Josh Beckett and John Lester will be the horses the Red Sox will count on this year, but the supporting cast is not bad either.
After the dynamic one-two punch, teams will have to contend with the newly acquired John Lackey, Daisuke Matsuzaka and the immortal Tim Wakefield, who at 43, is leading the Red Sox in both innings pitched and wins this spring. Lackey has thrown nine scoreless innings thus far. While Matsuzaka has yet to make his spring debut, all reports are that he is in great shape and ready to bounce back from a disappointing 2009 season.
The two at the top are locked in, but look for the back three to more than hold their own. At this point, no one will argue that the Red Sox have the best starting staff in the American League. They can prove that once the season gets going in 11 days.


Forty-two-year-old Tim Wakefield leads the Red Sox in wins (3) and ERA (2.91). Before the season, the knuckleballer was a big question mark. Wakefield was supposed to be the weak link in the league’s best starting rotation. Sure enough, even at his advanced age, he can still make that knuckleball dance. Wakefield came up in 1992 with the Pittsburgh Pirates. In 1995, he was traded to the Boston Red Sox, where he has spent the past 15 seasons. He currently has 181 wins. If he keeps up it up, he could reach 200 wins for his career, which would put Wakefield in some pretty elite company.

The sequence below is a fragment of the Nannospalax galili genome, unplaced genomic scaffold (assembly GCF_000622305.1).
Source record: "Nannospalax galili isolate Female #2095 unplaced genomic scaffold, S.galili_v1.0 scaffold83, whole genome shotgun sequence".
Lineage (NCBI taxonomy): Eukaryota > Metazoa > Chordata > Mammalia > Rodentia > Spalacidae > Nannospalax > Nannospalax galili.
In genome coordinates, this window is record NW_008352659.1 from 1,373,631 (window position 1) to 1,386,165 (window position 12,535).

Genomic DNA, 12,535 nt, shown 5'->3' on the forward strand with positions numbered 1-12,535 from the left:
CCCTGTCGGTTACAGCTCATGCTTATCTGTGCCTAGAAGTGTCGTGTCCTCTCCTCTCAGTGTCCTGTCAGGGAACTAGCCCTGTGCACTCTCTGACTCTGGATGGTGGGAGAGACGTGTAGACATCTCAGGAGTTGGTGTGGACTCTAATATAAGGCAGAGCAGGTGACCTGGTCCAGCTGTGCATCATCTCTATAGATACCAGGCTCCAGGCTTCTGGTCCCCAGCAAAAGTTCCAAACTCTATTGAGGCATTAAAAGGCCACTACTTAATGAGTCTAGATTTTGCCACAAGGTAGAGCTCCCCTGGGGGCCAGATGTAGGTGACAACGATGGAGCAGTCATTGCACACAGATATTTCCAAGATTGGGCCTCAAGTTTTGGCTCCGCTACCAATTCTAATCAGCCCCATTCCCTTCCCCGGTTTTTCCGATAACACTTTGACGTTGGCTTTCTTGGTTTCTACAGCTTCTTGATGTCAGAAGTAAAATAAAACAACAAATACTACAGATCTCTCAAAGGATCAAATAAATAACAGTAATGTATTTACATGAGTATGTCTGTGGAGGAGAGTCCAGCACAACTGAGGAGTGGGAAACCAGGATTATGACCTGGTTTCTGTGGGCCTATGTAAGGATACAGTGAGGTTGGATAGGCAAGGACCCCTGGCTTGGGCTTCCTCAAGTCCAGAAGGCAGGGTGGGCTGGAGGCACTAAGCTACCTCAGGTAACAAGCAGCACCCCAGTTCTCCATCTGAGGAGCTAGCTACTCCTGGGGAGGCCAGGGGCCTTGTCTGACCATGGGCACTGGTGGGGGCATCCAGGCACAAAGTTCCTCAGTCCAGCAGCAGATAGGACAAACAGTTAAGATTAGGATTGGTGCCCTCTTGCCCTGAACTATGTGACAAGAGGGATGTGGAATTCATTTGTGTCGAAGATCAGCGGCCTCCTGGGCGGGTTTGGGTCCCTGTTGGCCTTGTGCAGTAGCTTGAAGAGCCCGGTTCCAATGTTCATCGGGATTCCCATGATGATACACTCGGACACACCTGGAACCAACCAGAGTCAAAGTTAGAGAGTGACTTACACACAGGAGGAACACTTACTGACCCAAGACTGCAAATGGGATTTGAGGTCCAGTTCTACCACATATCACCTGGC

Sox stung again

May 4, 2009

Even though the Tampa Bay Rays have gotten off to a slow start this season, 11-15 so far, the still have the Red Sox number. The Rays won 5-3 on Sunday thanks to six stolen bases by Carl Crawford. Boston’s inability to beat Tampa Bay, particularly in Tampa, dates back to last season. They were 1-8 there last season, and so far are 1-3 in Tampa Bay this year. Tonight, the Red Sox will play the Yankees at the new Yankee Stadium for the first time. John Lester will be on the mound for Boston.

Julio Lugo, who was recently activated from the 15-day disabled list, is set to return to shortstop tonight for the Red Sox. Lugo will be the third different starter this year at that position. Jed Lowrie, the opening-day starter, went down with a left wrist injury, had surgery and is expected to be out until the middle of the summer. Nick Green did an admirable job replacing Lowrie, hitting .302 with seven RBI while doing a good job defensively. Last year Lugo played in 82 games and hit just .268 with one home run.

The Red Sox figured Justin Masterson would be a key member of their bullpen this year. They might have found a better place for him though, in the starting rotation. In his two starts since replacing Daisuke Matsuzaka, Masterson is 2-0 with nearly identical numbers in both starts. In both starts, he went 5.1 innings and gave up just one run. Brad Penny has struggled thus far, so when Matsuzaka returns, Manager Terry Francona will have to decide whether to replace Penny with Masterson, or send Masterson back to the bullpen.

Make it ten

April 27, 2009